The knee joint is made up of bone, cartilage, ligaments and fluid. Muscles and tendons help the knee joint move. According to the National Institute of Arthritis and Musculoskeletal and Skin Diseases (NIAMS) at the National Institutes of Health (NIH), knee problems can “happen when you injure or develop disease in your knee and it can’t do its job.” Anyone can have knee problems, including children, and they can occur in people of all races and ethnic backgrounds. Knee problems may be caused by injury, arthritis, or other diseases and symptoms depend on the type of injury or disorder. However, most cause pain and may limit a person’s ability to move their knee. The treatment of knee problems depends on the specific type of injury and may include medications to reduce pain and inflammation, exercises to stretch and strengthen the muscles or to improve movement, electrical stimulation, physical therapy, and surgery to fix tears in the ligaments or cartilage or to replace the knee joint itself.
The following resources provide information on some of the causes of knee problems:
- MedlinePlus, a service of the US National Library of Medicine, has a factsheet on knee problems that provides information on different conditions that can affect the knee, diagnosis and tests, treatments and therapies, and living with knee problems; statistics and research, clinical trials, and journal articles; a Find an Expert resource; and information for the parents of children and teens with knee problems. This factsheet is available in English and Spanish.
- OrthoInfo, a service of the American Academy of Orthopaedic Surgeons (AAOS), provides a factsheet for people who have arthritis in their knees. This factsheet gives a brief definition of arthritis of the knee, discusses the anatomy of the knee, and describes three of the major types of arthritis of the knee. The factsheet also discusses symptoms, what happens during an examination with your primary care physician, treatments, and the recovery period if you have knee surgery.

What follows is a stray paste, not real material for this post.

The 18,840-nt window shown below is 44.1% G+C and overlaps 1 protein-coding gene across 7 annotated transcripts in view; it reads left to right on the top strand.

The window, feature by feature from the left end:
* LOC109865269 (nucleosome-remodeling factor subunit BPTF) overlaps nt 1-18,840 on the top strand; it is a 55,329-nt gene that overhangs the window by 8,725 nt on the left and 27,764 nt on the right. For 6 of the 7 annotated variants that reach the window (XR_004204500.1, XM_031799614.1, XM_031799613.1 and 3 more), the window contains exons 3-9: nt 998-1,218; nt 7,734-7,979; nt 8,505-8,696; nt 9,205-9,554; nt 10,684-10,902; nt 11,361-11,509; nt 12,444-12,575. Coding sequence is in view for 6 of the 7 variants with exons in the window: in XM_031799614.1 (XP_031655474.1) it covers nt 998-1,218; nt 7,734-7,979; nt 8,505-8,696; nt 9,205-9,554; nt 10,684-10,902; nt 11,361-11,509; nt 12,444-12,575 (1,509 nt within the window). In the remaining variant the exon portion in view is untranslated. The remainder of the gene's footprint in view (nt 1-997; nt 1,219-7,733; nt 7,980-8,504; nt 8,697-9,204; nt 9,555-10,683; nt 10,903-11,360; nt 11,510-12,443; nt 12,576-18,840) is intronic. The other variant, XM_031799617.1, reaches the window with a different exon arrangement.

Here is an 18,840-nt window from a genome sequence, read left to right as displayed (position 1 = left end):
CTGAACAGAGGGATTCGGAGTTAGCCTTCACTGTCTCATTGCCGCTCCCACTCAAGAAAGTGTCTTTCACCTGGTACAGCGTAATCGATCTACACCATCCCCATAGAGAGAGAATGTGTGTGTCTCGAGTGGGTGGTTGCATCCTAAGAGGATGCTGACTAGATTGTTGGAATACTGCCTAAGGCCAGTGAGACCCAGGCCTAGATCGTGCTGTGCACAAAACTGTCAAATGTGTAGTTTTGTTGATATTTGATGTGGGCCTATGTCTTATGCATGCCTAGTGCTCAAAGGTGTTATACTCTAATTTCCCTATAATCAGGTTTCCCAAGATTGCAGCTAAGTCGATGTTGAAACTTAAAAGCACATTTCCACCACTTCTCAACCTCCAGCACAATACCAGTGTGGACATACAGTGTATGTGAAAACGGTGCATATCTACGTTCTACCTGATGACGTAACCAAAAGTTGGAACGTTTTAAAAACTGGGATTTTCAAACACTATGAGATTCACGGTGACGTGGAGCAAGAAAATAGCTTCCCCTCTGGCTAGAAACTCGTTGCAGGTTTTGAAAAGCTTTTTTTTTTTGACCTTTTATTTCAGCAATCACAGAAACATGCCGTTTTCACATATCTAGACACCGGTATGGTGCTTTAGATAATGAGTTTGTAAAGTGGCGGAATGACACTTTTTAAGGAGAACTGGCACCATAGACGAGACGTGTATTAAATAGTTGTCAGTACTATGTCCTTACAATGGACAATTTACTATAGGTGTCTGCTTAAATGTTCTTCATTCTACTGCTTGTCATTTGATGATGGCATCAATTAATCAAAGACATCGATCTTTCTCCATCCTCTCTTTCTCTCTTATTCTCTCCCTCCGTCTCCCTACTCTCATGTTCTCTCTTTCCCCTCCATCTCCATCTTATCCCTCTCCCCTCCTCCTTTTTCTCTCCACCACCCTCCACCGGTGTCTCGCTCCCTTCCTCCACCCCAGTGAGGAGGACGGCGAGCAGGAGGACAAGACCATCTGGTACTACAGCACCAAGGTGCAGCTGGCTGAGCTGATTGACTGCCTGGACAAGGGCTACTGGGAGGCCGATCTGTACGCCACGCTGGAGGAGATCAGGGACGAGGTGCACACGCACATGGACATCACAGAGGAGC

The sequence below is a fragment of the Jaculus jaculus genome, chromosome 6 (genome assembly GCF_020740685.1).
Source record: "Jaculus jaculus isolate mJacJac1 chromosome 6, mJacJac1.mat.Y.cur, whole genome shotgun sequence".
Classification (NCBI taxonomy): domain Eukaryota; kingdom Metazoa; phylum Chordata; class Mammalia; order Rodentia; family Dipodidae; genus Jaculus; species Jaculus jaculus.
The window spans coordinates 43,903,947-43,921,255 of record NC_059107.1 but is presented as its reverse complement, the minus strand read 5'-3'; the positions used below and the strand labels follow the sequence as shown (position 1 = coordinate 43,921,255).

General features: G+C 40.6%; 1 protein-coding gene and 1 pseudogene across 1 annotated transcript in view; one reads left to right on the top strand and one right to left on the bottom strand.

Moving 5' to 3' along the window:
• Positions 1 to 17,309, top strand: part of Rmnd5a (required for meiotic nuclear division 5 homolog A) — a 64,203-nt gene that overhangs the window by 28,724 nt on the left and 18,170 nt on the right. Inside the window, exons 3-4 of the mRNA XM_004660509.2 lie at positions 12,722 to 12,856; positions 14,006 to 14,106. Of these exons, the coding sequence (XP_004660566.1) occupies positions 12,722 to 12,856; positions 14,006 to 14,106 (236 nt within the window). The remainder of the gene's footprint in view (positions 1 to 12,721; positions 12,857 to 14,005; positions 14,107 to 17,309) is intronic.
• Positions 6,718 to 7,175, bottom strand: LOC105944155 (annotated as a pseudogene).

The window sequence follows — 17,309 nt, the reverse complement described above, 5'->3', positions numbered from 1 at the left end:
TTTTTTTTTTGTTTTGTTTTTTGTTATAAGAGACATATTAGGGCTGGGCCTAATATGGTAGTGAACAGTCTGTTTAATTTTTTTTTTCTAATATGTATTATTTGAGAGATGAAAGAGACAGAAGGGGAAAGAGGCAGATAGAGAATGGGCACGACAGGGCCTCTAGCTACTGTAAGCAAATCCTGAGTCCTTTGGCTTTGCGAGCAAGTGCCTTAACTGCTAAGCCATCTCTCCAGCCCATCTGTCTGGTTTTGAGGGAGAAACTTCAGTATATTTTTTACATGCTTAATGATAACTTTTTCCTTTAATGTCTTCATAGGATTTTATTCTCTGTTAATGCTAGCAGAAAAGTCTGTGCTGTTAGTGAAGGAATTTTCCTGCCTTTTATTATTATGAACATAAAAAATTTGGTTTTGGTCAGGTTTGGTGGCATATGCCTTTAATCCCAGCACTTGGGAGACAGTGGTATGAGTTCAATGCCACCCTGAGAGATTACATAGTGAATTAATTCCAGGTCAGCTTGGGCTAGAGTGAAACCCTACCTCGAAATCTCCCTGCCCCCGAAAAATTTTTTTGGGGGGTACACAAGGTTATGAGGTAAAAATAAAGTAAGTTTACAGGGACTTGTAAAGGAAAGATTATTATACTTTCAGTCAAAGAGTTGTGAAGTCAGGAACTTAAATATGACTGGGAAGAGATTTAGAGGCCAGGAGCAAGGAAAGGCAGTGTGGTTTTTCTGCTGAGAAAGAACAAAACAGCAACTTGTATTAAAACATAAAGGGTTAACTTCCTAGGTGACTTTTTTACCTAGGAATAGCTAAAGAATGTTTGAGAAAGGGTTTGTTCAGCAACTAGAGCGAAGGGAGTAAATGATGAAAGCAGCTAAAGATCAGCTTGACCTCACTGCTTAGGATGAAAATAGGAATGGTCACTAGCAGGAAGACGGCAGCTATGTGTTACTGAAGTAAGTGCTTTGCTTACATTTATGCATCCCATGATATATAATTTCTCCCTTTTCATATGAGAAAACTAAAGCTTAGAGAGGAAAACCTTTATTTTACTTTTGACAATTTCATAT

- The Mayo Clinic also provides this factsheet on osteoarthritis, which may affect the knee. The factsheet provides information on symptoms and causes of osteoarthritis, diagnosis and treatment, lifestyle changes and non-pharmaceutical remedies, coping and support, and clinical trials.
- Knee pain can have various different overlapping causes, including overuse of the knee, misalignment of the structures that make up the knee, damage to the small nerves surrounding the knee, damage to the ligaments or cartilage, or degeneration of the bone, among others. To learn more about knee pain, its causes, symptoms, diagnosis, and related information, visit this factsheet on knee pain from Mount-Sinai Hospital and this factsheet on knee pain from the Mayo Clinic.
Over the years, NIDILRR has funded research related to knee problems, such as arthritis, knee osteoarthritis, therapies and other forms of rehabilitation for different knee problems, orthotics and prosthetics, activity and community participation, and other related topics. NARIC’s information specialists searched REHABDATA and found over 70 articles from the NIDILRR community and beyond on various topics related to knee problems. If you would like to learn more about knee problems, please contact NARIC’s information specialists.
Please note: If you are experiencing pain or any other symptoms related to knee problems, please contact your primary care physician right away. If it is an emergency, please call 9-1-1 right away.